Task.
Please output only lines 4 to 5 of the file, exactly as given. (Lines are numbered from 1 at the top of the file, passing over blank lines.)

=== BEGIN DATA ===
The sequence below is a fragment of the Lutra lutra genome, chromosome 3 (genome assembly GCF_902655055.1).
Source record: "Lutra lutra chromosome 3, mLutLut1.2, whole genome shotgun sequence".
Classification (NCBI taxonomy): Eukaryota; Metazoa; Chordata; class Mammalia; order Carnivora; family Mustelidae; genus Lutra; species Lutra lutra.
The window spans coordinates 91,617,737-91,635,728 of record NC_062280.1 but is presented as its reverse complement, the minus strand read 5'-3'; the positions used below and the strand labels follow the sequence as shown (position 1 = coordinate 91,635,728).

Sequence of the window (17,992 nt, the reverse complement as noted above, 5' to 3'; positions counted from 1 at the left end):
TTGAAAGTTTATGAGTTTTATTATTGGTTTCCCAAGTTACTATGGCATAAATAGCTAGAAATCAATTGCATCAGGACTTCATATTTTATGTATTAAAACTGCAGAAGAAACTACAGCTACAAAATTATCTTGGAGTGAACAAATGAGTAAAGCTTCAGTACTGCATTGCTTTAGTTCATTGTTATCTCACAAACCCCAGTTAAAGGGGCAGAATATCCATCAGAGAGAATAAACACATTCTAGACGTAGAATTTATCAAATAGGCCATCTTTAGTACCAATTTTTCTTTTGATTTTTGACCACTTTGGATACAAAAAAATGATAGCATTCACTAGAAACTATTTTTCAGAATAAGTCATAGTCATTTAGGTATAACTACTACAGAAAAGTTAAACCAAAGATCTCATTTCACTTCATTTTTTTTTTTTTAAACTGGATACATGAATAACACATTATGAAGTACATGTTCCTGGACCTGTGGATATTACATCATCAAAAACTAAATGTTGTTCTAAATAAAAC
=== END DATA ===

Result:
The window spans coordinates 91,617,737-91,635,728 of record NC_062280.1 but is presented as its reverse complement, the minus strand read 5'-3'; the positions used below and the strand labels follow the sequence as shown (position 1 = coordinate 91,635,728).

Sequence of the window (17,992 nt, the reverse complement as noted above, 5' to 3'; positions counted from 1 at the left end):